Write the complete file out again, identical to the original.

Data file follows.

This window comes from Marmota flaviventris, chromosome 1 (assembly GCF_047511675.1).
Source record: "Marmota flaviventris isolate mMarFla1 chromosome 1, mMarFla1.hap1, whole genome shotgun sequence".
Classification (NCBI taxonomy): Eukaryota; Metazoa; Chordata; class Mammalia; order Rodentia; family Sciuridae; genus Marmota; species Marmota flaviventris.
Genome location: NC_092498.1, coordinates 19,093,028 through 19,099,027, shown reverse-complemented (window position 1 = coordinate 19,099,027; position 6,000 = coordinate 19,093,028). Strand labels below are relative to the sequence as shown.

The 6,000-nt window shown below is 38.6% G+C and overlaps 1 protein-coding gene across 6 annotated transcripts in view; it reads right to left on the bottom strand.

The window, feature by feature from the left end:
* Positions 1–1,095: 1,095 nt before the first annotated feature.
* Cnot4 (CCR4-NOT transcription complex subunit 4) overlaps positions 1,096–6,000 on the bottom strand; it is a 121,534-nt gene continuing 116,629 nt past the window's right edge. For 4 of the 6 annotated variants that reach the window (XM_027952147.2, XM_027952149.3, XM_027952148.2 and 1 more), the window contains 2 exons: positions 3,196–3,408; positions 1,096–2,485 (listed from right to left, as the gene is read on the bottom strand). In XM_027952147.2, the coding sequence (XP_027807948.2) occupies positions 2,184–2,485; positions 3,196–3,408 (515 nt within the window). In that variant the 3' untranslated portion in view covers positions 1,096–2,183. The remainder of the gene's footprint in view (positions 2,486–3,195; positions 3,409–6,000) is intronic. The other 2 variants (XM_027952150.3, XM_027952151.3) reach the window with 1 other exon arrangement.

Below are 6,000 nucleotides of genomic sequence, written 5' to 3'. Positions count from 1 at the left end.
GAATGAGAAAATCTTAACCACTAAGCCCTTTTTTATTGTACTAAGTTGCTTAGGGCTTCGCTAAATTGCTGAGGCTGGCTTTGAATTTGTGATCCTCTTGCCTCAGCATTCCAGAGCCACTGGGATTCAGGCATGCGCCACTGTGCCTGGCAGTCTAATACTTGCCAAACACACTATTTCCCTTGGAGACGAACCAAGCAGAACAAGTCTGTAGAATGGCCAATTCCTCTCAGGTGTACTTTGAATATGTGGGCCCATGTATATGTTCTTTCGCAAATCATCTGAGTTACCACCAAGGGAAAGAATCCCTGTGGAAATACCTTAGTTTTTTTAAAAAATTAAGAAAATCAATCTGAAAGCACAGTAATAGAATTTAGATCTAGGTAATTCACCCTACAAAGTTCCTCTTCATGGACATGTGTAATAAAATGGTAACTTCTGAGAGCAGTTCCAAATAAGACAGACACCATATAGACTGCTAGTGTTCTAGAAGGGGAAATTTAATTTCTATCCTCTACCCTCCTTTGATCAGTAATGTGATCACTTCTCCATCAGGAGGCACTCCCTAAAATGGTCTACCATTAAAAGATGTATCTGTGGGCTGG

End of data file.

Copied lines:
This window comes from Marmota flaviventris, chromosome 1 (assembly GCF_047511675.1).
Source record: "Marmota flaviventris isolate mMarFla1 chromosome 1, mMarFla1.hap1, whole genome shotgun sequence".
Classification (NCBI taxonomy): Eukaryota; Metazoa; Chordata; class Mammalia; order Rodentia; family Sciuridae; genus Marmota; species Marmota flaviventris.
Genome location: NC_092498.1, coordinates 19,093,028 through 19,099,027, shown reverse-complemented (window position 1 = coordinate 19,099,027; position 6,000 = coordinate 19,093,028). Strand labels below are relative to the sequence as shown.

The 6,000-nt window shown below is 38.6% G+C and overlaps 1 protein-coding gene across 6 annotated transcripts in view; it reads right to left on the bottom strand.

The window, feature by feature from the left end:
* Positions 1–1,095: 1,095 nt before the first annotated feature.
* Cnot4 (CCR4-NOT transcription complex subunit 4) overlaps positions 1,096–6,000 on the bottom strand; it is a 121,534-nt gene continuing 116,629 nt past the window's right edge. For 4 of the 6 annotated variants that reach the window (XM_027952147.2, XM_027952149.3, XM_027952148.2 and 1 more), the window contains 2 exons: positions 3,196–3,408; positions 1,096–2,485 (listed from right to left, as the gene is read on the bottom strand). In XM_027952147.2, the coding sequence (XP_027807948.2) occupies positions 2,184–2,485; positions 3,196–3,408 (515 nt within the window). In that variant the 3' untranslated portion in view covers positions 1,096–2,183. The remainder of the gene's footprint in view (positions 2,486–3,195; positions 3,409–6,000) is intronic. The other 2 variants (XM_027952150.3, XM_027952151.3) reach the window with 1 other exon arrangement.

Below are 6,000 nucleotides of genomic sequence, written 5' to 3'. Positions count from 1 at the left end.
GAATGAGAAAATCTTAACCACTAAGCCCTTTTTTATTGTACTAAGTTGCTTAGGGCTTCGCTAAATTGCTGAGGCTGGCTTTGAATTTGTGATCCTCTTGCCTCAGCATTCCAGAGCCACTGGGATTCAGGCATGCGCCACTGTGCCTGGCAGTCTAATACTTGCCAAACACACTATTTCCCTTGGAGACGAACCAAGCAGAACAAGTCTGTAGAATGGCCAATTCCTCTCAGGTGTACTTTGAATATGTGGGCCCATGTATATGTTCTTTCGCAAATCATCTGAGTTACCACCAAGGGAAAGAATCCCTGTGGAAATACCTTAGTTTTTTTAAAAAATTAAGAAAATCAATCTGAAAGCACAGTAATAGAATTTAGATCTAGGTAATTCACCCTACAAAGTTCCTCTTCATGGACATGTGTAATAAAATGGTAACTTCTGAGAGCAGTTCCAAATAAGACAGACACCATATAGACTGCTAGTGTTCTAGAAGGGGAAATTTAATTTCTATCCTCTACCCTCCTTTGATCAGTAATGTGATCACTTCTCCATCAGGAGGCACTCCCTAAAATGGTCTACCATTAAAAGATGTATCTGTGGGCTGG